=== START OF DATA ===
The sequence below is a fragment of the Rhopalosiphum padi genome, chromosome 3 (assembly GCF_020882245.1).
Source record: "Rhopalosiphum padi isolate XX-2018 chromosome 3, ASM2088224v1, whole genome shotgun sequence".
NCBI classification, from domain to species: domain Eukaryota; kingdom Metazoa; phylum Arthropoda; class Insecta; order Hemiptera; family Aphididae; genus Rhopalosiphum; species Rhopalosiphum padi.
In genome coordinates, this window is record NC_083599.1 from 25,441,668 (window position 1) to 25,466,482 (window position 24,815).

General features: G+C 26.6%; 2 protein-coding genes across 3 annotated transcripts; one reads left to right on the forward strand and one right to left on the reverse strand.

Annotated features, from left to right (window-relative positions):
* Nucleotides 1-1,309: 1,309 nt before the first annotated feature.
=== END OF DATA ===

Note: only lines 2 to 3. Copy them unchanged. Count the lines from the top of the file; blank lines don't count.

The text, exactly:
Source record: "Rhopalosiphum padi isolate XX-2018 chromosome 3, ASM2088224v1, whole genome shotgun sequence".
NCBI classification, from domain to species: domain Eukaryota; kingdom Metazoa; phylum Arthropoda; class Insecta; order Hemiptera; family Aphididae; genus Rhopalosiphum; species Rhopalosiphum padi.